Third, even if the personal data can be transferred in principle, a transfer is justified under Article 26(2)(d) Data Protection Directive only if "the transfer is necessary or legally required ... for the establishment, exercise or defence of legal claims". Interestingly, however, the "Article 29 Working Party", an advisory board composed of the national data protection authorities of each EU Member State, claims in its "Working document on a common interpretation of Article 26(1) of Directive 95/46/EC" of 25 November 2005 that the exception of Article 26(2)(d) "can only be applied if the rules governing ... this type of international situation have been complied with, notably as they derive from the provisions of the Hague Conventions of 18 March 1970 ('Taking of Evidence' Convention) ..." As a consequence, the transfer of electronic files and e-mails to the United States in compliance with the Hague Convention would become particularly burdensome in most Member States. Moreover, Member States like Germany have declared that they will not execute Letters of Request under the Hague Convention that were "issued for the purpose of obtaining pre-trial discovery of documents as known in Common Law countries".
Fourth, transfer could also take place under the guise of a "safe harbor" or "binding corporate contract". Corporations that have implemented privacy policies consistent with the Data Protection Directive are permitted, in exchange, to transfer the data to the United States.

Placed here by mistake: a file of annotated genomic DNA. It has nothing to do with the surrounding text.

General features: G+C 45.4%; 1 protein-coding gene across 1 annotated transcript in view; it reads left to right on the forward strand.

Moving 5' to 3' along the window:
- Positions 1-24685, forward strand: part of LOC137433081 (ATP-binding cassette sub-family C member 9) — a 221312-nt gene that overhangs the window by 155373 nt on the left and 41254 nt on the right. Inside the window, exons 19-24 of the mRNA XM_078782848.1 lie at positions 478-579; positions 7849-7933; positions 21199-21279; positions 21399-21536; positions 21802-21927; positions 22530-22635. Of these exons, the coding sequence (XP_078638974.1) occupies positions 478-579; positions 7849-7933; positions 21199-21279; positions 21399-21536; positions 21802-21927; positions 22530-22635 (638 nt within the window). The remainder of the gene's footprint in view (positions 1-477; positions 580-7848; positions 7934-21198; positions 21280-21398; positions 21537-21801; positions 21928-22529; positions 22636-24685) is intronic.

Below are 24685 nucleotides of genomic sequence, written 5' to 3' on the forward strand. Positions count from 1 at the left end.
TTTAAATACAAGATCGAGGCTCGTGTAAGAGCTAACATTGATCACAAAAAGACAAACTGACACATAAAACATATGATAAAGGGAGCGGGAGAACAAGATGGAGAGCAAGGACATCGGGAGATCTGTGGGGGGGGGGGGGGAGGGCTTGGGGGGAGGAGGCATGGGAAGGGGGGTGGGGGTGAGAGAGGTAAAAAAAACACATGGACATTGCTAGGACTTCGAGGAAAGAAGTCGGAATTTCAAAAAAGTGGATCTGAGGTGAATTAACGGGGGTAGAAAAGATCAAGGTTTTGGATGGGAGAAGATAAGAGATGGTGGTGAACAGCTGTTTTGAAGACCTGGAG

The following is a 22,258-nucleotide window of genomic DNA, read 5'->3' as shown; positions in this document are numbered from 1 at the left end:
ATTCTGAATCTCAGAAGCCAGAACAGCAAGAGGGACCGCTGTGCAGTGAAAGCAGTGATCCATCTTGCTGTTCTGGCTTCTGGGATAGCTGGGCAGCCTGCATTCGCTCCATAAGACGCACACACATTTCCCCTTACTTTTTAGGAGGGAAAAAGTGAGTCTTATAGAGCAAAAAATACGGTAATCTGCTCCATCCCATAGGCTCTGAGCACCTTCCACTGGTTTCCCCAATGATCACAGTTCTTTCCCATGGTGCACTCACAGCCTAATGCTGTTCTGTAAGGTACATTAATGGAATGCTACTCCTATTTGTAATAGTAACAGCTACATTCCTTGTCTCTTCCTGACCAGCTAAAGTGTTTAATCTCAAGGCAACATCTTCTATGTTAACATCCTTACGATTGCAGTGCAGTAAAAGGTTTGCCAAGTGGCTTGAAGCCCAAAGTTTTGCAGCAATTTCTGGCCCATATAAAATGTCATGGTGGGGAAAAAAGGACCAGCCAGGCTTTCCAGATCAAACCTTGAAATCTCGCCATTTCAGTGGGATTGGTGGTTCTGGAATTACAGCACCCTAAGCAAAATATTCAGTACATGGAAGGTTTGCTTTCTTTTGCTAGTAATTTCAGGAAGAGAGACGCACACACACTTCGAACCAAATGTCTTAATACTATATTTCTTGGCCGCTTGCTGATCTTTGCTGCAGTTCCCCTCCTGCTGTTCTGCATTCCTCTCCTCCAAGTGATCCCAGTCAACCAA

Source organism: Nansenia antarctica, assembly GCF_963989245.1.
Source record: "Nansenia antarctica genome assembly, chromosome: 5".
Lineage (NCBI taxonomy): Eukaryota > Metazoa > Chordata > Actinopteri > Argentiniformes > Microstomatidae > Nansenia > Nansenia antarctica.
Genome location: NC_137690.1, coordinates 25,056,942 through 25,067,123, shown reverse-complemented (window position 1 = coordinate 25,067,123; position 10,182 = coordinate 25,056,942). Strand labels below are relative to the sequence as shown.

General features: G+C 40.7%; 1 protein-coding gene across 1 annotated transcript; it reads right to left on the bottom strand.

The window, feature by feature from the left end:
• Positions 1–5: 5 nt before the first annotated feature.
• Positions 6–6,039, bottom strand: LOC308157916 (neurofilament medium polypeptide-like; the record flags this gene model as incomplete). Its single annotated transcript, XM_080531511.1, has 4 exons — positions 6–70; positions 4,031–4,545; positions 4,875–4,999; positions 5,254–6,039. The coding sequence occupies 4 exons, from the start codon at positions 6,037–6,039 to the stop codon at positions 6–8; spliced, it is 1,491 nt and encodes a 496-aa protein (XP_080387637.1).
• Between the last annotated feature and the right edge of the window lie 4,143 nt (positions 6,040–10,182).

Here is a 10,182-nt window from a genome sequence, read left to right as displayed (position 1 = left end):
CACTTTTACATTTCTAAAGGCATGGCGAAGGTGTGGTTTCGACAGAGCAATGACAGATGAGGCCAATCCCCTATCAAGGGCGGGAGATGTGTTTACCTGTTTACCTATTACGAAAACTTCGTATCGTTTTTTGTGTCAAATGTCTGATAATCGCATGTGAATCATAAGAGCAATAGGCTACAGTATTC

Finally, it is within a US court's discretion to order discovery even if the responding party is forced to infringe European data protection law. When ordered, this places the company in a difficult position of having to violate the EU Director or face potential sanctions before the US courts.
In order to address the conflicting obligations regarding discovery v. data protection, we suggest several practical steps. Generally speaking, whereas US companies are likely to have implemented strict data retention policies that require the erasure of backup data once they are no longer required, their European affiliates might still take a rather lax approach. For companies with a transatlantic business focus, it is therefore worth developing uniform, worldwide data retention policies that limit the amount of unnecessarily stored data.
Strategically speaking, the data protection laws of the EU Member States also offer various opportunities to avoid, limit or delay the discovery of unfavourable data stored in Europe. Some US courts are in fact responsive to objections against discovery requests if the requested party would be in violation of EU data protection laws. In Volkswagen v Valdez, 909 S.W.2d 900 (Tex. 1995), the Supreme Court of Texas reversed a decision that required Volkswagen to produce its corporate phone book as, in order to do so, Volkswagen would be in violation of German data protection law.
The responding party should also make sure that a protective order contains language that allows the redaction of non-responsive personal data in electronic documents of European origin that are otherwise responsive. The dissemination of responsive personal data by the requesting party should be explicitly limited, if not prohibited, under the protective order.
Finally, we strongly suggest that, if you are a company with operations in the United States, you secure a "safe harbour" or "binding corporate contract" status that would allow you to transfer data to the United States consistent with the EU data protection laws.
The content of this article is intended to provide a general guide to the subject matter. Specialist advice should be sought about your specific circumstances.